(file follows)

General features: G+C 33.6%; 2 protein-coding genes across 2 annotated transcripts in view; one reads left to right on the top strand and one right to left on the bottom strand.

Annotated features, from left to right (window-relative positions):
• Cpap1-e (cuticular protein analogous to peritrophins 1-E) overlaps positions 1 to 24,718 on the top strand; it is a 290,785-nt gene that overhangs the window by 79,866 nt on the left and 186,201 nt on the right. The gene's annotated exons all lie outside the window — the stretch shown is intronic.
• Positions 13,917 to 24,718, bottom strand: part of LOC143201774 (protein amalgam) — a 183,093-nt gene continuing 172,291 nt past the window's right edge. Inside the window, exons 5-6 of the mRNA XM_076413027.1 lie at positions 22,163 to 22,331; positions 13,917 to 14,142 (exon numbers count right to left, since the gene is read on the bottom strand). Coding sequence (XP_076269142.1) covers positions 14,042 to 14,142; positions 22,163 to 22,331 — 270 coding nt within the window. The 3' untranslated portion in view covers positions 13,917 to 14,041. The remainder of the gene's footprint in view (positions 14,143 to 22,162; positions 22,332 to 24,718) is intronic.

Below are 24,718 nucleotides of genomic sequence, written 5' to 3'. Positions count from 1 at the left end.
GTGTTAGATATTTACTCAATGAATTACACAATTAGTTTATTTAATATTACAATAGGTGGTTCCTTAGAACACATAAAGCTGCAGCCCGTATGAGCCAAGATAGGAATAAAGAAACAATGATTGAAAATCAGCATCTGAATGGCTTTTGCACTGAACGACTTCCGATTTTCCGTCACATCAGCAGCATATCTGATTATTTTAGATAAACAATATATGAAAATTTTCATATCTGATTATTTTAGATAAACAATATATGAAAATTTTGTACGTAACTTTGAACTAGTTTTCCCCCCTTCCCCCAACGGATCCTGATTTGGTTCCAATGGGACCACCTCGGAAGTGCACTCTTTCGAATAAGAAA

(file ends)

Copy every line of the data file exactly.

General features: G+C 33.6%; 2 protein-coding genes across 2 annotated transcripts in view; one reads left to right on the top strand and one right to left on the bottom strand.

Annotated features, from left to right (window-relative positions):
• Cpap1-e (cuticular protein analogous to peritrophins 1-E) overlaps positions 1 to 24,718 on the top strand; it is a 290,785-nt gene that overhangs the window by 79,866 nt on the left and 186,201 nt on the right. The gene's annotated exons all lie outside the window — the stretch shown is intronic.
• Positions 13,917 to 24,718, bottom strand: part of LOC143201774 (protein amalgam) — a 183,093-nt gene continuing 172,291 nt past the window's right edge. Inside the window, exons 5-6 of the mRNA XM_076413027.1 lie at positions 22,163 to 22,331; positions 13,917 to 14,142 (exon numbers count right to left, since the gene is read on the bottom strand). Coding sequence (XP_076269142.1) covers positions 14,042 to 14,142; positions 22,163 to 22,331 — 270 coding nt within the window. The 3' untranslated portion in view covers positions 13,917 to 14,041. The remainder of the gene's footprint in view (positions 14,143 to 22,162; positions 22,332 to 24,718) is intronic.

Below are 24,718 nucleotides of genomic sequence, written 5' to 3'. Positions count from 1 at the left end.
GTGTTAGATATTTACTCAATGAATTACACAATTAGTTTATTTAATATTACAATAGGTGGTTCCTTAGAACACATAAAGCTGCAGCCCGTATGAGCCAAGATAGGAATAAAGAAACAATGATTGAAAATCAGCATCTGAATGGCTTTTGCACTGAACGACTTCCGATTTTCCGTCACATCAGCAGCATATCTGATTATTTTAGATAAACAATATATGAAAATTTTCATATCTGATTATTTTAGATAAACAATATATGAAAATTTTGTACGTAACTTTGAACTAGTTTTCCCCCCTTCCCCCAACGGATCCTGATTTGGTTCCAATGGGACCACCTCGGAAGTGCACTCTTTCGAATAAGAAA